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  1. #1

    buying gas on the water with pre-mix

    I'm running pre-mix on my 1999 Kawai stx 1100. I would like to occasionally buy gas at a marina, so I'll be, mixing and pumping while floating.

    Would it be safe for me to first fill up with gas (then I know how much gas it took) then with my handy dandy oil/gas mix calculator app on my phone tell me how much oil to put in.

    Normally when I fill up while on the trailer at a gas station, oil goes first, then gas. in know increments of 5 gallons, then 3, then 1 or so. I do this because I like to "mix" the oil by putting gas on top, then "shake, rattle, and roll" on the way to the boat ramp.

    Not sure if I can really have that luxury to do this at a marina.
    thoughts?
    waxman
    Last edited by K447; 08-06-2014 at 01:01 PM.


  2. #2
    Click avatar for tech links/info, donation request K447's Avatar
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    Even putting the oil in first at a roadside has station there is risk the oil will not fully mix with the gasoline during the drive to the launch ramp. I have seen the result of the added oil dropping to the bottom of the gas tank and not fully mixing. Too much oil to the carbs, then too little.

    Pre-mixing oil into gasoline is a hassle and even when you are doing it 'properly' it is way more fooling around than filling with straight gasoline and having a working oil injection system.

    My understanding (I do not use pre-mix myself) is that the 'proper' method goes as follows. The required oil quantity (for the entire fill up) is to be put into a small gasoline container of maybe one or two gallons size. Partially fill the container with fresh gasoline, then cap the container. Shake the container to thoroughly stir the oil into the gasoline. This is supposed to pre-dilute the oil into enough gasoline that it will then easily mix into the rest of the straight gasoline.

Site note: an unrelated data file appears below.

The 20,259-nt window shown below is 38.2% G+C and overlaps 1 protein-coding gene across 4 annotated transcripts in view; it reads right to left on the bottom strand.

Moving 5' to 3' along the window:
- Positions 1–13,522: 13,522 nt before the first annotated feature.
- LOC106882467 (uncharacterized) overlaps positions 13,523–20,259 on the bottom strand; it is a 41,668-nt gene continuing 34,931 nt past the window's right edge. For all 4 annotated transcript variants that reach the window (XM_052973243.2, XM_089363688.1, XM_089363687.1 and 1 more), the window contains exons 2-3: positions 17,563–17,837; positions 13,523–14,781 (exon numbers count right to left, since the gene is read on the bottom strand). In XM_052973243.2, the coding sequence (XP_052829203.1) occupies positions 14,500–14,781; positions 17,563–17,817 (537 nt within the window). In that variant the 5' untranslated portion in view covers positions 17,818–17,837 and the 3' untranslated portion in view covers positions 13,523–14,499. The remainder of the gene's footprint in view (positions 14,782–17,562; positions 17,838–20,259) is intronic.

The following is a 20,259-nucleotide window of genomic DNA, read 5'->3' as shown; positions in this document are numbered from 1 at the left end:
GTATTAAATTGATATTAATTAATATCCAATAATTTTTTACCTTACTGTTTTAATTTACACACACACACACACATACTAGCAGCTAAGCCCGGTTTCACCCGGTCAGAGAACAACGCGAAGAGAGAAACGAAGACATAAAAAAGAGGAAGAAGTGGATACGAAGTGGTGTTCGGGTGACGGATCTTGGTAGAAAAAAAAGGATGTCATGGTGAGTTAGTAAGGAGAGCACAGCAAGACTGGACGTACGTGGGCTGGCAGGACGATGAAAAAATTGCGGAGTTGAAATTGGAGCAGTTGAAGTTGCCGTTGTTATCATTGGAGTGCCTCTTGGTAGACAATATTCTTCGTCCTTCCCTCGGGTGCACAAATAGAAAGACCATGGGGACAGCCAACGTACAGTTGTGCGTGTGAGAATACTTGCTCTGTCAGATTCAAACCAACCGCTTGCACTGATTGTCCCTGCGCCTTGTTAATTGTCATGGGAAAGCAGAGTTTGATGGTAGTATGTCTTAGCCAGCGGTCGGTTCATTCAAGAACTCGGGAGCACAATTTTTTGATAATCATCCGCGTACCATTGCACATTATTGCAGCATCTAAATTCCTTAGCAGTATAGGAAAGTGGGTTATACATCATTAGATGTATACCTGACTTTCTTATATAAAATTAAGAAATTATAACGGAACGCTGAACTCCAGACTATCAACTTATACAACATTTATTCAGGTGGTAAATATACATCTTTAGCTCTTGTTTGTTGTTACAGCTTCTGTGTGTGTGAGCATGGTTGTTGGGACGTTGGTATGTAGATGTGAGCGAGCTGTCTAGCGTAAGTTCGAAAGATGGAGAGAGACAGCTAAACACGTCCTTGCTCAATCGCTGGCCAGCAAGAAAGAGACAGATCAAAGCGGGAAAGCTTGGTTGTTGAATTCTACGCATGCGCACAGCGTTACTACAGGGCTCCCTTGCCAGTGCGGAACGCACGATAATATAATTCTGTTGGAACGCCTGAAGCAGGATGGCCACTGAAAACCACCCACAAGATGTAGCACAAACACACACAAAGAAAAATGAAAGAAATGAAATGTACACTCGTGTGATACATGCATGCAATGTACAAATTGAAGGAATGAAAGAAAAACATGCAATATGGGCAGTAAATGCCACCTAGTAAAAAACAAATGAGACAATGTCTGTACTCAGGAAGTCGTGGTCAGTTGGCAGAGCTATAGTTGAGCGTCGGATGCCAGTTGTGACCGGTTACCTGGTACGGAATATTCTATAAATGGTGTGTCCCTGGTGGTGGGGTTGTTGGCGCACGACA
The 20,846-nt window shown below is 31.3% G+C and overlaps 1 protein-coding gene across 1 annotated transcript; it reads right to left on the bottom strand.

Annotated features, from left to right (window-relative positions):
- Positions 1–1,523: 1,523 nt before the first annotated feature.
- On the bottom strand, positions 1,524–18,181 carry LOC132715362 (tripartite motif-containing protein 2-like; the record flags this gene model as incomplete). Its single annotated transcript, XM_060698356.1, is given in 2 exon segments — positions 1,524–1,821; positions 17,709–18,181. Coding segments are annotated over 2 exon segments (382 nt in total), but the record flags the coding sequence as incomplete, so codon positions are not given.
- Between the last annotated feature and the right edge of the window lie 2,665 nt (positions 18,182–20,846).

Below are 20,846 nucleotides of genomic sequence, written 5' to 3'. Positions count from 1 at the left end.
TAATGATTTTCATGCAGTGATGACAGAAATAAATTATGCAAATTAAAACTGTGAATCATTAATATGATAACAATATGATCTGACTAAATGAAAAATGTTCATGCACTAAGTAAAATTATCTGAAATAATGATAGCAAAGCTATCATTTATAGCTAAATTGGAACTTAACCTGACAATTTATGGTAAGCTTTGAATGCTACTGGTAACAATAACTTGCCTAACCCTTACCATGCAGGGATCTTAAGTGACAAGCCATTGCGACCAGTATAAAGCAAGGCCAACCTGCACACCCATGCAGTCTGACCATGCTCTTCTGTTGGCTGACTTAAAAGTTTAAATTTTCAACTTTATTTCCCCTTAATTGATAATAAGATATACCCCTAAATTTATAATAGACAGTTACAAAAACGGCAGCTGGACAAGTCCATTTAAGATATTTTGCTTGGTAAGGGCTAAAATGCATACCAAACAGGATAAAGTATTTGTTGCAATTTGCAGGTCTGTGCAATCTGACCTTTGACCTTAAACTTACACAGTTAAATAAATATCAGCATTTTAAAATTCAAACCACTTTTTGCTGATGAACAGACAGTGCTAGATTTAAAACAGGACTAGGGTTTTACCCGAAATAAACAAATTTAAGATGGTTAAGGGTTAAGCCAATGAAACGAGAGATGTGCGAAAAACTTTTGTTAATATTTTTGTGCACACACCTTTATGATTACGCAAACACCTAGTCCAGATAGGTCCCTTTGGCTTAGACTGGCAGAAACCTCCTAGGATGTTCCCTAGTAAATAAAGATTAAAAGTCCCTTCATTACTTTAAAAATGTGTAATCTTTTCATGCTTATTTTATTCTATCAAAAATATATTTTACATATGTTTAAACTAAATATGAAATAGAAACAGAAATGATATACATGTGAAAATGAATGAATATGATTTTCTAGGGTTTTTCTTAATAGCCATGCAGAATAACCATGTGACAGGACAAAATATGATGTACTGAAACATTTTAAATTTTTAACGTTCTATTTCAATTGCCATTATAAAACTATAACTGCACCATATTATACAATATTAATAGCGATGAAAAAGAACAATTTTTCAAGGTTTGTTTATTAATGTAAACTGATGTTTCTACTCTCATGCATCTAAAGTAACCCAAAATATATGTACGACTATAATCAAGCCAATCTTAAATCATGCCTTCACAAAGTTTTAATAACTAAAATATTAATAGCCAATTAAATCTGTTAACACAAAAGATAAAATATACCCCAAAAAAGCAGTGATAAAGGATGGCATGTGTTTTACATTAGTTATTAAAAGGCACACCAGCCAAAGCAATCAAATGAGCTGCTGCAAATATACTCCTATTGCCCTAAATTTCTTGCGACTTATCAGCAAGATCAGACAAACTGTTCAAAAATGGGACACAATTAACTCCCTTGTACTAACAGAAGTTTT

Poor the heavy oil + gas mixture from the container into the PWC fuel tank, then fill up with the required amount of gasoline to match the amount of oil. Hopefully the added gasoline blends readily with the pre-mixed gasoline and you end up with the desired oil to fuel ratio spread evenly throughout the fuel tank.

    Of course this whole process is highly inconvenient!

    I am not aware of a method of adding oil in the correct proportion to the gasoline as you fill the watercraft tank.

    So the oil gets added before, or after. Before is difficult since you do not yet know how much fuel the partially empty watercraft tank will accept. After means adding straight oil if there is not enough room to pour in another gallon of fuel with the oil pre diluted.

    And you must carry the small gas can in the watercraft somewhere if you want to refuel elsewhere.

    I suspect many people just end up guessing the oil amounts and hoping the oil gets mixed well enough that the engine does not get starved for oil. Which is ironic as the reason often given for switching to pre-mixed oil is that it is 'safer' for the engine.

  3. #3
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    Pre mix sucks just for reasons like this. Its easier to maintain an oil injection system and not have any hassles.